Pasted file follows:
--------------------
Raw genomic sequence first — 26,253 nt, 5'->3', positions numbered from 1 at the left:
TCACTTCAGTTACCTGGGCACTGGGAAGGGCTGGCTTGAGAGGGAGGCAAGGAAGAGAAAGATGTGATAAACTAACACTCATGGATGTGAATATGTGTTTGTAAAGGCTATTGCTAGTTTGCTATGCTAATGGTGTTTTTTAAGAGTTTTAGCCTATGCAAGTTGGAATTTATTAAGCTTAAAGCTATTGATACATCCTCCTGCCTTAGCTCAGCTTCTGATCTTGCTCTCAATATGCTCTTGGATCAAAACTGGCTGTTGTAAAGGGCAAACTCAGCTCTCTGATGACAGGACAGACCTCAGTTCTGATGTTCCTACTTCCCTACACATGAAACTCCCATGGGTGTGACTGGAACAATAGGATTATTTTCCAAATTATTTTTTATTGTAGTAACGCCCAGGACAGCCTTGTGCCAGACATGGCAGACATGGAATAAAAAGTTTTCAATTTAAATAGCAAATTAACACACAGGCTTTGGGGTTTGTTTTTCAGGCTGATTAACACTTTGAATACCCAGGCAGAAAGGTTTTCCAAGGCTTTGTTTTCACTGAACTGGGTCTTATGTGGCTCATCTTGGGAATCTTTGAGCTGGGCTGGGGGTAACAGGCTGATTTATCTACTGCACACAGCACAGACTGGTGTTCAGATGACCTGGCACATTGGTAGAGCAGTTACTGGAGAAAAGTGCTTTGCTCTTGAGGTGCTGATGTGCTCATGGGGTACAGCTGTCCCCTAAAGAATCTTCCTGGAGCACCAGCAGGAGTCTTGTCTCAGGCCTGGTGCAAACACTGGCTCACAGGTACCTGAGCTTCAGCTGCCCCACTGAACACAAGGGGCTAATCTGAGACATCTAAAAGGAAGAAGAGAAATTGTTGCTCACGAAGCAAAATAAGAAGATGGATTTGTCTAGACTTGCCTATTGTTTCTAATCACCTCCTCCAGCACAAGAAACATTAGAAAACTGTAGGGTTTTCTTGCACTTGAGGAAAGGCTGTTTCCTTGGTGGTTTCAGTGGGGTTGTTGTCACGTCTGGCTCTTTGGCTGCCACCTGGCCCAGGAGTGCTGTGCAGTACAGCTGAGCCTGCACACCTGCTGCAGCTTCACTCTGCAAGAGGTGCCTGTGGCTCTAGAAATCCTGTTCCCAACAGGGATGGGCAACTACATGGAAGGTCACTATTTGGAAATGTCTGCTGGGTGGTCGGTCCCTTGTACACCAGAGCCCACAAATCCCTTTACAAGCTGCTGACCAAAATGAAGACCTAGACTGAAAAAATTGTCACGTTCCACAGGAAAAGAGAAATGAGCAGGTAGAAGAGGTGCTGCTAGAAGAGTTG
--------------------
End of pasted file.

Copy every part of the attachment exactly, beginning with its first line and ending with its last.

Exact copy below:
Raw genomic sequence first — 26,253 nt, 5'->3', positions numbered from 1 at the left:
TCACTTCAGTTACCTGGGCACTGGGAAGGGCTGGCTTGAGAGGGAGGCAAGGAAGAGAAAGATGTGATAAACTAACACTCATGGATGTGAATATGTGTTTGTAAAGGCTATTGCTAGTTTGCTATGCTAATGGTGTTTTTTAAGAGTTTTAGCCTATGCAAGTTGGAATTTATTAAGCTTAAAGCTATTGATACATCCTCCTGCCTTAGCTCAGCTTCTGATCTTGCTCTCAATATGCTCTTGGATCAAAACTGGCTGTTGTAAAGGGCAAACTCAGCTCTCTGATGACAGGACAGACCTCAGTTCTGATGTTCCTACTTCCCTACACATGAAACTCCCATGGGTGTGACTGGAACAATAGGATTATTTTCCAAATTATTTTTTATTGTAGTAACGCCCAGGACAGCCTTGTGCCAGACATGGCAGACATGGAATAAAAAGTTTTCAATTTAAATAGCAAATTAACACACAGGCTTTGGGGTTTGTTTTTCAGGCTGATTAACACTTTGAATACCCAGGCAGAAAGGTTTTCCAAGGCTTTGTTTTCACTGAACTGGGTCTTATGTGGCTCATCTTGGGAATCTTTGAGCTGGGCTGGGGGTAACAGGCTGATTTATCTACTGCACACAGCACAGACTGGTGTTCAGATGACCTGGCACATTGGTAGAGCAGTTACTGGAGAAAAGTGCTTTGCTCTTGAGGTGCTGATGTGCTCATGGGGTACAGCTGTCCCCTAAAGAATCTTCCTGGAGCACCAGCAGGAGTCTTGTCTCAGGCCTGGTGCAAACACTGGCTCACAGGTACCTGAGCTTCAGCTGCCCCACTGAACACAAGGGGCTAATCTGAGACATCTAAAAGGAAGAAGAGAAATTGTTGCTCACGAAGCAAAATAAGAAGATGGATTTGTCTAGACTTGCCTATTGTTTCTAATCACCTCCTCCAGCACAAGAAACATTAGAAAACTGTAGGGTTTTCTTGCACTTGAGGAAAGGCTGTTTCCTTGGTGGTTTCAGTGGGGTTGTTGTCACGTCTGGCTCTTTGGCTGCCACCTGGCCCAGGAGTGCTGTGCAGTACAGCTGAGCCTGCACACCTGCTGCAGCTTCACTCTGCAAGAGGTGCCTGTGGCTCTAGAAATCCTGTTCCCAACAGGGATGGGCAACTACATGGAAGGTCACTATTTGGAAATGTCTGCTGGGTGGTCGGTCCCTTGTACACCAGAGCCCACAAATCCCTTTACAAGCTGCTGACCAAAATGAAGACCTAGACTGAAAAAATTGTCACGTTCCACAGGAAAAGAGAAATGAGCAGGTAGAAGAGGTGCTGCTAGAAGAGTTG